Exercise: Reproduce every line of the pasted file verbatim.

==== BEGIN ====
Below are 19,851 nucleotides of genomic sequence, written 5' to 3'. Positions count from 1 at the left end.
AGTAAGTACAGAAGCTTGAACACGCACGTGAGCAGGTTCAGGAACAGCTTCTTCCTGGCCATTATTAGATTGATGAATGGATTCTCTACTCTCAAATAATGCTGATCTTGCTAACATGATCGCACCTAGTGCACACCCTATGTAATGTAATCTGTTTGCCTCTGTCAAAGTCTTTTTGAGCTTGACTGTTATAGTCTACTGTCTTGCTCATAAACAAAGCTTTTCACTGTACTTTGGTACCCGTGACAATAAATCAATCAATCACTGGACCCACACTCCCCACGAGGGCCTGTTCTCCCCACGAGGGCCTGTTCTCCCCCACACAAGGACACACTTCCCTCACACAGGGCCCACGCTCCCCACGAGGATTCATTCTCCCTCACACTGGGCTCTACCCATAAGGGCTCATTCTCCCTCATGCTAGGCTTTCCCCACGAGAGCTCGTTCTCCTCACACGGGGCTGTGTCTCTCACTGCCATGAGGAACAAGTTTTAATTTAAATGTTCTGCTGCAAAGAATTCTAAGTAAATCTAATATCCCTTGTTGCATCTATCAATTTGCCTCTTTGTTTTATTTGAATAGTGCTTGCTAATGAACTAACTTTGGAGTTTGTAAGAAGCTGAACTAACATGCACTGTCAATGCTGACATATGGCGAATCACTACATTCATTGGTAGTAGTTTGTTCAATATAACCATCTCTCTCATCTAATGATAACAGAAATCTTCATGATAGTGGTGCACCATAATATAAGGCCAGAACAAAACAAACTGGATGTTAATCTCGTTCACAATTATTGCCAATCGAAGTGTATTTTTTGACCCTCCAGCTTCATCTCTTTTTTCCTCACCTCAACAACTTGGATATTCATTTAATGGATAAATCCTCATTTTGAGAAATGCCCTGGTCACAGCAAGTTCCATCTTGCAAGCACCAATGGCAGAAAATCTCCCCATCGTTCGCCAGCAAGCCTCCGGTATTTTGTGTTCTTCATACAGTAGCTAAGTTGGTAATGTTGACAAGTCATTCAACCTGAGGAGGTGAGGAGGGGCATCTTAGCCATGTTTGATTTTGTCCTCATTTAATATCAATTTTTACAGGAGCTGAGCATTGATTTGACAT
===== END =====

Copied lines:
Below are 19,851 nucleotides of genomic sequence, written 5' to 3'. Positions count from 1 at the left end.
AGTAAGTACAGAAGCTTGAACACGCACGTGAGCAGGTTCAGGAACAGCTTCTTCCTGGCCATTATTAGATTGATGAATGGATTCTCTACTCTCAAATAATGCTGATCTTGCTAACATGATCGCACCTAGTGCACACCCTATGTAATGTAATCTGTTTGCCTCTGTCAAAGTCTTTTTGAGCTTGACTGTTATAGTCTACTGTCTTGCTCATAAACAAAGCTTTTCACTGTACTTTGGTACCCGTGACAATAAATCAATCAATCACTGGACCCACACTCCCCACGAGGGCCTGTTCTCCCCACGAGGGCCTGTTCTCCCCCACACAAGGACACACTTCCCTCACACAGGGCCCACGCTCCCCACGAGGATTCATTCTCCCTCACACTGGGCTCTACCCATAAGGGCTCATTCTCCCTCATGCTAGGCTTTCCCCACGAGAGCTCGTTCTCCTCACACGGGGCTGTGTCTCTCACTGCCATGAGGAACAAGTTTTAATTTAAATGTTCTGCTGCAAAGAATTCTAAGTAAATCTAATATCCCTTGTTGCATCTATCAATTTGCCTCTTTGTTTTATTTGAATAGTGCTTGCTAATGAACTAACTTTGGAGTTTGTAAGAAGCTGAACTAACATGCACTGTCAATGCTGACATATGGCGAATCACTACATTCATTGGTAGTAGTTTGTTCAATATAACCATCTCTCTCATCTAATGATAACAGAAATCTTCATGATAGTGGTGCACCATAATATAAGGCCAGAACAAAACAAACTGGATGTTAATCTCGTTCACAATTATTGCCAATCGAAGTGTATTTTTTGACCCTCCAGCTTCATCTCTTTTTTCCTCACCTCAACAACTTGGATATTCATTTAATGGATAAATCCTCATTTTGAGAAATGCCCTGGTCACAGCAAGTTCCATCTTGCAAGCACCAATGGCAGAAAATCTCCCCATCGTTCGCCAGCAAGCCTCCGGTATTTTGTGTTCTTCATACAGTAGCTAAGTTGGTAATGTTGACAAGTCATTCAACCTGAGGAGGTGAGGAGGGGCATCTTAGCCATGTTTGATTTTGTCCTCATTTAATATCAATTTTTACAGGAGCTGAGCATTGATTTGACAT